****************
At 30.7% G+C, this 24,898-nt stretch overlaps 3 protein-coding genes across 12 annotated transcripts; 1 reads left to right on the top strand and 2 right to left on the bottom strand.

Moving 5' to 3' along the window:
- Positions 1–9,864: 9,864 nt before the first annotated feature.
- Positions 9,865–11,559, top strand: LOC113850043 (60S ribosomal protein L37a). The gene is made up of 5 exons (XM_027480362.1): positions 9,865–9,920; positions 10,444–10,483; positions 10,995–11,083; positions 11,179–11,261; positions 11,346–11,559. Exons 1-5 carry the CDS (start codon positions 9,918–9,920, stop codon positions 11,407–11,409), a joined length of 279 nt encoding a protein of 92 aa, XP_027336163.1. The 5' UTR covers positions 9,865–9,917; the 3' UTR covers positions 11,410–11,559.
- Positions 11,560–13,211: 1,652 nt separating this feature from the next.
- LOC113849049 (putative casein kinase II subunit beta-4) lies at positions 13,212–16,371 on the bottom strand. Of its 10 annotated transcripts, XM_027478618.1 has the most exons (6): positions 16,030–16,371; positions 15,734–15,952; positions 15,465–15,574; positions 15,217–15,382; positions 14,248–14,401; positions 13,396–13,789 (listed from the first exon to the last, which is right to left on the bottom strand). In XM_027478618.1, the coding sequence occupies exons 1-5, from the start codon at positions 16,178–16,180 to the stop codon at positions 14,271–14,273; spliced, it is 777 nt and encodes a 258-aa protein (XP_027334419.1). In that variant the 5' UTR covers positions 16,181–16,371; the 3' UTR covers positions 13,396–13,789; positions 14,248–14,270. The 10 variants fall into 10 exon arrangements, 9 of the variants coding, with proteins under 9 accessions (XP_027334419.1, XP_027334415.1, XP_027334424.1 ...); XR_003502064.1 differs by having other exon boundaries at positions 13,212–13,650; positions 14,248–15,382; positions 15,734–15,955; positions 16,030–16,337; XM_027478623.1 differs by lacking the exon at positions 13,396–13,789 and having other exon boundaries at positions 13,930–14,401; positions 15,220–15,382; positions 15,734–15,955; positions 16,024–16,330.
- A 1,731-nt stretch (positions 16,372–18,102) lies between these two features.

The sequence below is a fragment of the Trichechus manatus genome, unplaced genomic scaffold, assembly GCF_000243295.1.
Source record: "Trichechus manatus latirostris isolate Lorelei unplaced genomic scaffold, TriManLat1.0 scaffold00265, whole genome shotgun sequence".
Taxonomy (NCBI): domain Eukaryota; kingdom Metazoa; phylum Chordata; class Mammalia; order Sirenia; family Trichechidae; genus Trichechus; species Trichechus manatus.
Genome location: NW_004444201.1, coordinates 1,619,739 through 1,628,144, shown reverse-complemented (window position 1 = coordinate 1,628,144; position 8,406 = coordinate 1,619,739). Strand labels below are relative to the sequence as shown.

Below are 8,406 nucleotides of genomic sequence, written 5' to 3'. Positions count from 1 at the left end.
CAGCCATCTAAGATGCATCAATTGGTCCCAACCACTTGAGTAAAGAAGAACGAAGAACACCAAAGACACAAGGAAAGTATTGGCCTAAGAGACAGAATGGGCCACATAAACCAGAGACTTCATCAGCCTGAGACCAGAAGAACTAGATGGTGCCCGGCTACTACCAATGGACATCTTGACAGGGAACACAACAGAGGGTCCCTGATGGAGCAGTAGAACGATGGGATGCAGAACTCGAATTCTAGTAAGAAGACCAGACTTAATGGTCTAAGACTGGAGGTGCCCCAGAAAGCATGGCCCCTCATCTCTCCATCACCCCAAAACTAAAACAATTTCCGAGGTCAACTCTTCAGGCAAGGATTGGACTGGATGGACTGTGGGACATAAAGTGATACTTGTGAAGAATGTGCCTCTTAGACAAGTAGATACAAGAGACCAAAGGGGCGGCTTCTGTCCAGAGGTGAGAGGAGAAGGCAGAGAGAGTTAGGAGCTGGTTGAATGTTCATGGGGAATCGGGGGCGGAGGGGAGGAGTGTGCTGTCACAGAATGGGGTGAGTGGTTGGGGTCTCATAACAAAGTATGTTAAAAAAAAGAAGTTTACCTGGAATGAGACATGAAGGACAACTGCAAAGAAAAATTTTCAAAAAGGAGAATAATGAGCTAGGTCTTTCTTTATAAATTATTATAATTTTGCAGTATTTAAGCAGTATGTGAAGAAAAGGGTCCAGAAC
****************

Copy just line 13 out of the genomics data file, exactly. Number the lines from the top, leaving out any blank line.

CAGCCATCTAAGATGCATCAATTGGTCCCAACCACTTGAGTAAAGAAGAACGAAGAACACCAAAGACACAAGGAAAGTATTGGCCTAAGAGACAGAATGGGCCACATAAACCAGAGACTTCATCAGCCTGAGACCAGAAGAACTAGATGGTGCCCGGCTACTACCAATGGACATCTTGACAGGGAACACAACAGAGGGTCCCTGATGGAGCAGTAGAACGATGGGATGCAGAACTCGAATTCTAGTAAGAAGACCAGACTTAATGGTCTAAGACTGGAGGTGCCCCAGAAAGCATGGCCCCTCATCTCTCCATCACCCCAAAACTAAAACAATTTCCGAGGTCAACTCTTCAGGCAAGGATTGGACTGGATGGACTGTGGGACATAAAGTGATACTTGTGAAGAATGTGCCTCTTAGACAAGTAGATACAAGAGACCAAAGGGGCGGCTTCTGTCCAGAGGTGAGAGGAGAAGGCAGAGAGAGTTAGGAGCTGGTTGAATGTTCATGGGGAATCGGGGGCGGAGGGGAGGAGTGTGCTGTCACAGAATGGGGTGAGTGGTTGGGGTCTCATAACAAAGTATGTTAAAAAAAAGAAGTTTACCTGGAATGAGACATGAAGGACAACTGCAAAGAAAAATTTTCAAAAAGGAGAATAATGAGCTAGGTCTTTCTTTATAAATTATTATAATTTTGCAGTATTTAAGCAGTATGTGAAGAAAAGGGTCCAGAAC